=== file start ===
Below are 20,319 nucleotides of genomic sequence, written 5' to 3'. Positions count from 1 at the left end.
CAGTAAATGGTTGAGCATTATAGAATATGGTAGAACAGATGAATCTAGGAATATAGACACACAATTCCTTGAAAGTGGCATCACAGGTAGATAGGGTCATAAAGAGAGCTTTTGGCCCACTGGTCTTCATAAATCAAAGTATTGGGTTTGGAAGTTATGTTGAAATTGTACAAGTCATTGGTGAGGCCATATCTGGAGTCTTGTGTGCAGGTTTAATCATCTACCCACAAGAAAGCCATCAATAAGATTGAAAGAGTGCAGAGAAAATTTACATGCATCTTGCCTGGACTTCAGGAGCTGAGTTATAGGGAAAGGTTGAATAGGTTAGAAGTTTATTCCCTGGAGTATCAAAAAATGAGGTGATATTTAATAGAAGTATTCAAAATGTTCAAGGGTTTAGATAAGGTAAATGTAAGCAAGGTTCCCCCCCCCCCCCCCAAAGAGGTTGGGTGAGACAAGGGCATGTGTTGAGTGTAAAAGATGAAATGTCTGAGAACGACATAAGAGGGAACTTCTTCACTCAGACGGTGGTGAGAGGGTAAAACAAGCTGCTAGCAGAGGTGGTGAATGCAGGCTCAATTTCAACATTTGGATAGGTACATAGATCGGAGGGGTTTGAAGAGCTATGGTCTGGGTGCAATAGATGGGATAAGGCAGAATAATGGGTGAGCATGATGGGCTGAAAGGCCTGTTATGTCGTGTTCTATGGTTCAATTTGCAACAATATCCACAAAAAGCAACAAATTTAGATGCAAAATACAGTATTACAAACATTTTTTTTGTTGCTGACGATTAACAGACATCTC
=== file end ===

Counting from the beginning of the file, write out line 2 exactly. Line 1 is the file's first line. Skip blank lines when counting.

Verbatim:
CAGTAAATGGTTGAGCATTATAGAATATGGTAGAACAGATGAATCTAGGAATATAGACACACAATTCCTTGAAAGTGGCATCACAGGTAGATAGGGTCATAAAGAGAGCTTTTGGCCCACTGGTCTTCATAAATCAAAGTATTGGGTTTGGAAGTTATGTTGAAATTGTACAAGTCATTGGTGAGGCCATATCTGGAGTCTTGTGTGCAGGTTTAATCATCTACCCACAAGAAAGCCATCAATAAGATTGAAAGAGTGCAGAGAAAATTTACATGCATCTTGCCTGGACTTCAGGAGCTGAGTTATAGGGAAAGGTTGAATAGGTTAGAAGTTTATTCCCTGGAGTATCAAAAAATGAGGTGATATTTAATAGAAGTATTCAAAATGTTCAAGGGTTTAGATAAGGTAAATGTAAGCAAGGTTCCCCCCCCCCCCCCCAAAGAGGTTGGGTGAGACAAGGGCATGTGTTGAGTGTAAAAGATGAAATGTCTGAGAACGACATAAGAGGGAACTTCTTCACTCAGACGGTGGTGAGAGGGTAAAACAAGCTGCTAGCAGAGGTGGTGAATGCAGGCTCAATTTCAACATTTGGATAGGTACATAGATCGGAGGGGTTTGAAGAGCTATGGTCTGGGTGCAATAGATGGGATAAGGCAGAATAATGGGTGAGCATGATGGGCTGAAAGGCCTGTTATGTCGTGTTCTATGGTTCAATTTGCAACAATATCCACAAAAAGCAACAAATTTAGATGCAAAATACAGTATTACAAACATTTTTTTTGTTGCTGACGATTAACAGACATCTC